Sun, Jan 02, 2011 - Page 7 News List

Fireworks in Sydney, ball drop in NY ring in 2011

AP, NEW YORK

Nearly 1 million revelers crowded New York’s Times Square to witness the traditional dazzling ball drop, fireworks lit up Australia’s Sydney Harbor and communist Vietnam held a rare Western-style countdown to the new year as the world ushered in 2011.

In Europe, Greeks, Irish and Spaniards partied through the night to help put a year of economic woe behind them, and Japanese revelers released balloons carrying notes with people’s hopes and dreams.

In New York, a crystal ball with 32,000 lights descended at midnight, setting off a wild and noisy confetti-filled New Year’s celebration — the country’s largest — at the crossroads of the world. And it all happened just days after a debilitating blizzard paralyzed the city and the surrounding area.

As rain clouds cleared over in Madrid’s central Puerta del Sol square, around 50,000 people, many sporting large, brightly colored wigs, gathered to take part in Las Uvas, or The Grapes, a tradition in which people eat a grape for each of the 12 chimes of midnight.

Chewing and swallowing the grapes to each tolling of a bell is supposed to bring good luck, while cheating is frowned upon and revelers believe it brings misfortune.

Police had painstakingly screened all those arriving to make sure drinks and bottles were left behind to avoid injury in the crowded square, so many quickly downed their sparkling cava wine before joining the animated party.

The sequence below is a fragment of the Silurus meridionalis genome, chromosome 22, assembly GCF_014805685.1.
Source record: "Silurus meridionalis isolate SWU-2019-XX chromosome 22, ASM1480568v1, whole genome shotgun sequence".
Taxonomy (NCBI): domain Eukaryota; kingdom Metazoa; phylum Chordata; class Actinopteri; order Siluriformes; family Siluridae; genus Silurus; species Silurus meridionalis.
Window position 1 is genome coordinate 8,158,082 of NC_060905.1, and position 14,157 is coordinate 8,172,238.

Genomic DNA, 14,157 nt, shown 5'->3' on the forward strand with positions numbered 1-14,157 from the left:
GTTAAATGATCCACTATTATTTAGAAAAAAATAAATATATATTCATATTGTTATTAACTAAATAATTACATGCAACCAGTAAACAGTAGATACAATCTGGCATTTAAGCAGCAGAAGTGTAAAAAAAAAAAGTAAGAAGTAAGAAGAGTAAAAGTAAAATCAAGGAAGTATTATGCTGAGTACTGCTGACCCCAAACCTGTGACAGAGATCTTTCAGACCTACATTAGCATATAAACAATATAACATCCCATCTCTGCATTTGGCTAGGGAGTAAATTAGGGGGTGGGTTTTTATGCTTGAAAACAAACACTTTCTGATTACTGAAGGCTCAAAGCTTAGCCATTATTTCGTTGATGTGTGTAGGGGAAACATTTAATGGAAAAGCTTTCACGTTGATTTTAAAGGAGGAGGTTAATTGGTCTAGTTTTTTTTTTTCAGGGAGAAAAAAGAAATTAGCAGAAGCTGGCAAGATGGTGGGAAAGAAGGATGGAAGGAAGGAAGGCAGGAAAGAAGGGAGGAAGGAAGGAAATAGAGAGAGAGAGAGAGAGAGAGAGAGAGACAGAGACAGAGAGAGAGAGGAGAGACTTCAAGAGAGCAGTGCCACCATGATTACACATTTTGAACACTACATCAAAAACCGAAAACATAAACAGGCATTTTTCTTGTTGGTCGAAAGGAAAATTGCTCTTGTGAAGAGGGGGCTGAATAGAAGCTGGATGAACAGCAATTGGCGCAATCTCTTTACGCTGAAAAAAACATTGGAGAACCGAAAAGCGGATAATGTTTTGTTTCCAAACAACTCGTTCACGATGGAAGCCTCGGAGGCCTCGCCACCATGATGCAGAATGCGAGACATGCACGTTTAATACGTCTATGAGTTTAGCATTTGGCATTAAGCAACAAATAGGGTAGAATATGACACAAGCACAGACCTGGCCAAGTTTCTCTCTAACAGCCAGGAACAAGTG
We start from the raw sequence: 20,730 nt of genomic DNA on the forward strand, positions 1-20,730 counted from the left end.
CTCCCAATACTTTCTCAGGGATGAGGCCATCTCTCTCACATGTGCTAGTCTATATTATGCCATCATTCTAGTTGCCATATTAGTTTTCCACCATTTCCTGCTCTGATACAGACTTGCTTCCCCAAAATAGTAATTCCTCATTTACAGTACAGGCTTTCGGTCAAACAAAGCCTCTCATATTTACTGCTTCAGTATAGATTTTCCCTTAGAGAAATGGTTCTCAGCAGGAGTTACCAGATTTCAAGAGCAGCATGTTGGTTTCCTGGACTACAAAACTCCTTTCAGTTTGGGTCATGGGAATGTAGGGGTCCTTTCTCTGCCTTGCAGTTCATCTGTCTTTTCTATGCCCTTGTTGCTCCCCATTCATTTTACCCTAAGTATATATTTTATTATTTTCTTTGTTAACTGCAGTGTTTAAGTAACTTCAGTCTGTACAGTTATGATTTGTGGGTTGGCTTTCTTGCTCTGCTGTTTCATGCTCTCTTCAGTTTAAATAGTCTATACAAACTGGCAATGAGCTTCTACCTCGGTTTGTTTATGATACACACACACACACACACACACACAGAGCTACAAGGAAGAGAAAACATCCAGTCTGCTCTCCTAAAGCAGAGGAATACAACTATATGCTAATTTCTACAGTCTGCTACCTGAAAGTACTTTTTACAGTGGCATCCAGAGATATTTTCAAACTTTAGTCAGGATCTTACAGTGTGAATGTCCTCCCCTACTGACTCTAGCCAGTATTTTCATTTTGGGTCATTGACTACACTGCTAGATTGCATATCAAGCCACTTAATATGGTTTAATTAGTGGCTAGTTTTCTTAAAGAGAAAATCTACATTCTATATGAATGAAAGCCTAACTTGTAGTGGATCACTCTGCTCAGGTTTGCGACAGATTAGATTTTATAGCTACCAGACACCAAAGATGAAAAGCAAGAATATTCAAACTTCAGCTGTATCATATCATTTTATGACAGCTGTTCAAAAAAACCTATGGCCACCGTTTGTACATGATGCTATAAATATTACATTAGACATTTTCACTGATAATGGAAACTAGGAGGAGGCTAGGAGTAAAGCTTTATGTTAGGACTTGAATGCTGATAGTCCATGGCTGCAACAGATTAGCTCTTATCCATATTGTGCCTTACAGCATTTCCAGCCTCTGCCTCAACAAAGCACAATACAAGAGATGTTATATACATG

“It’s an annual tradition, and I’m here to make my wishes for the new year. If you eat the grapes your wishes will come true,” beautician Anita Vargas said.

As the 12th grape was swallowed, the skies above most Spanish cities lit up with fireworks that slowly filled the air with smoke and the smell of gunpowder.

Last year was a grim year for the EU, with Greece and Ireland needing bailouts and countries such as Spain and Portugal finding themselves in financial trouble as well.

“Before, we used to go out, celebrate in a restaurant, but the last two years we have had to stay at home,” said Madrid florist Ernestina Blasco, whose husband, a construction worker, is out of work.

In Greece, thousands of people spent the last day of 2010 standing in line at tax offices to pay their road tax or sign up for tax amnesty.

“We can see that the quality of life is being degraded every day,” Athens resident Giorgos Karantzos said. “What can I say? I don’t see the light at the end of the tunnel.”

At the stroke of midnight in Cuba, state television broadcast images of troops at Havana’s Morro Castle fort firing 21 salvos of a cannon in honor of the 52d anniversary of former Cuban president Fidel Castro’s 1959 revolution.

In Dubai, the world’s tallest building was awash in fireworks from the base to its needle-like spire nearly 828m above. Sparkling silver rays shot out from the Burj Khalifa in a 10-minute display.

In Rio de Janeiro, more than 2 million people gathered on Copacabana beach’s white sand for 20 minutes of fireworks, music and the unveiling of the logo for the 2016 Olympics. Traffic was shut down along the neighborhood’s main thoroughfares for much of the day in preparation for a party rivaled only by Carnival. Revelers drank and danced to samba played on stages along the 4km beach, and at midnight many waded into the water, jumping over seven waves for good luck.

In France, police were on alert for terror attacks and for celebrations getting out of hand. Rampaging youths typically set fire to scores of vehicles on New Year’s Eve. Frenich Minister of the -Interior Brice Hortefeux said 53,820 police officers were mobilized, 6,000 more than usual.

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